With per-user pricing, organizations pay based on team size to access unlimited private repositories, and optionally, sophisticated user management and security features.

New organizations can build public and open-source projects on the free plan, or upgrade to a paid plan with per-user pricing.

Organizations using a paid plan before May 11, 2016 can choose to stay on their existing per-repository plan or switch to per-user pricing. We will notify you twelve months before any mandated change to your plan. For more information, see "Switching from per-repository to per-user pricing."

For more information on per-user billing options, see "Organization billing plans."

How many seats do I need for my organization?

Organization owners and members each fill a seat. If you've sent a pending invitation to a prospective organization member, the invitation will fill a seat.

Outside collaborators and bot accounts will count toward your organization's total of paid seats if they are given access to a private repository.

How can I add or downgrade my organization's paid seats?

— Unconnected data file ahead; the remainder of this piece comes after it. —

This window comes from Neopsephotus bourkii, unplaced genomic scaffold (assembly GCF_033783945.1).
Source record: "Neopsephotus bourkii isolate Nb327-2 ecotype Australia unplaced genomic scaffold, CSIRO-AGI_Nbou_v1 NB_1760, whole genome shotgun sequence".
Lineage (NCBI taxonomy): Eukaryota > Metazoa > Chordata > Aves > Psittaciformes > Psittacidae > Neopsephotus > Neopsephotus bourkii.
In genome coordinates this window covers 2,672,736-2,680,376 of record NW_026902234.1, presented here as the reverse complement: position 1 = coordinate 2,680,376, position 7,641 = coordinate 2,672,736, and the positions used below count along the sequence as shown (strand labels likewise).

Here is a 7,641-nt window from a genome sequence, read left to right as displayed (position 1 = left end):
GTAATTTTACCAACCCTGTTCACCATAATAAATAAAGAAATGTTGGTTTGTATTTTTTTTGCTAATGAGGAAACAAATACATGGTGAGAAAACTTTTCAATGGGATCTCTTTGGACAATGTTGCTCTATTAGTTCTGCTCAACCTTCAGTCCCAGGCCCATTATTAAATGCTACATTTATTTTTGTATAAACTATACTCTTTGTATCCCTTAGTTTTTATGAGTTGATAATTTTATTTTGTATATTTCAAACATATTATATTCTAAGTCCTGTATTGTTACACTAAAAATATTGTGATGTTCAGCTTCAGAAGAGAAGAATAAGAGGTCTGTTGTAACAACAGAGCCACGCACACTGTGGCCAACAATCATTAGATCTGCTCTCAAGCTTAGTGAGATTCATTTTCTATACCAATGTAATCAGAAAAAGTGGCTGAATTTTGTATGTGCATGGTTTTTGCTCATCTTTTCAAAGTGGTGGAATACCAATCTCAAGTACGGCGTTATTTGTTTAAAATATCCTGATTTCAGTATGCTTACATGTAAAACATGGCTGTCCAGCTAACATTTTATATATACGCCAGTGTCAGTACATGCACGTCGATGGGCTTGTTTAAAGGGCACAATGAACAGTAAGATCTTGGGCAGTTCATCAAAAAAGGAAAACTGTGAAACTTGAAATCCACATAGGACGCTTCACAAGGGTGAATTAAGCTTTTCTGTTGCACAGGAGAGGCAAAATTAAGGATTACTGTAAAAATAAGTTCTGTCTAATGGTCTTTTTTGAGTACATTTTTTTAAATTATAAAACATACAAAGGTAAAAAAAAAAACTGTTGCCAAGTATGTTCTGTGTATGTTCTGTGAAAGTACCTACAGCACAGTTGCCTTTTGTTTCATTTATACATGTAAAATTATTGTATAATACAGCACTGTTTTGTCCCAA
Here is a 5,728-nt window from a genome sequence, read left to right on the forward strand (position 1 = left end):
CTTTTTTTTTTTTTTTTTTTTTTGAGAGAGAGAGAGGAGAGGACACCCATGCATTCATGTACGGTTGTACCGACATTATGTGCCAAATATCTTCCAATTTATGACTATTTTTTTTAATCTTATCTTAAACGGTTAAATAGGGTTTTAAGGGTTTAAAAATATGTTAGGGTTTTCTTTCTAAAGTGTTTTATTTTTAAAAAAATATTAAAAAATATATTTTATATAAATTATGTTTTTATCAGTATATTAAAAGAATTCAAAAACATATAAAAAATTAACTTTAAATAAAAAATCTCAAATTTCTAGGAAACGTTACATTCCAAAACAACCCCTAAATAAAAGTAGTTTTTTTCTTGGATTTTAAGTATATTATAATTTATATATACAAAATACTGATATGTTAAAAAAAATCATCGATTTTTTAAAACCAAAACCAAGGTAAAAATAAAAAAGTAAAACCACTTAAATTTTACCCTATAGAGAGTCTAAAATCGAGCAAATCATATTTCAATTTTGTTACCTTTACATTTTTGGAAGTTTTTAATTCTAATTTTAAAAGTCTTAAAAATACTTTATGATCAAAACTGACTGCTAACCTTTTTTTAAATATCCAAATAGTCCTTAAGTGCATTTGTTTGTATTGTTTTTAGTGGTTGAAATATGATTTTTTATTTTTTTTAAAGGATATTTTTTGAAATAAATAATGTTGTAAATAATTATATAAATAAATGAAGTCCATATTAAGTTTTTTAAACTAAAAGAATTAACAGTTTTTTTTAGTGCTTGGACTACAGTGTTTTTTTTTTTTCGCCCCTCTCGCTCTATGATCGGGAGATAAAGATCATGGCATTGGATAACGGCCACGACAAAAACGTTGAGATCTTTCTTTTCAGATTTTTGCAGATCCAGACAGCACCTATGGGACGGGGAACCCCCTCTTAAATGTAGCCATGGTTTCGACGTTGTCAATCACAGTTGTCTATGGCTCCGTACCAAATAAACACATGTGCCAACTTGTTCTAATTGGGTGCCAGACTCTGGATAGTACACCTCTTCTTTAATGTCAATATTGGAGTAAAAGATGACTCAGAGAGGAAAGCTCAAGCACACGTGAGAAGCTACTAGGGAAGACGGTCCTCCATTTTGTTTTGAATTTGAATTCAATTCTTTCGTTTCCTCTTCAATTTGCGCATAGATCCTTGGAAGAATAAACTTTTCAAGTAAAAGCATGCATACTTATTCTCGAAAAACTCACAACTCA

You can add paid seats to your organization anytime. If you're paying for more seats than you're using, you can also remove paid seats from your organization.

If you have questions about your organization's billing plan, contact GitHub Support or GitHub Premium Support.

If I keep my organization on a per-repository plan, can I upgrade or downgrade to a different per-repository plan?

You can upgrade or downgrade between legacy paid plans in your organization's billing settings. When you upgrade to a plan with more private repositories, we'll immediately move your account to your new plan and bill you for the difference in price, prorated for the number of days left in your billing cycle.

When you downgrade to a paid plan with fewer private repositories, your new plan will take effect on your next billing date. If you have more private repositories than your new plan allows for, your private repositories will be locked when your new plan takes effect. To reduce your number of private repositories, you can make some of your private repositories public, or you can clone your private repositories locally and delete the copies on GitHub.

Further reading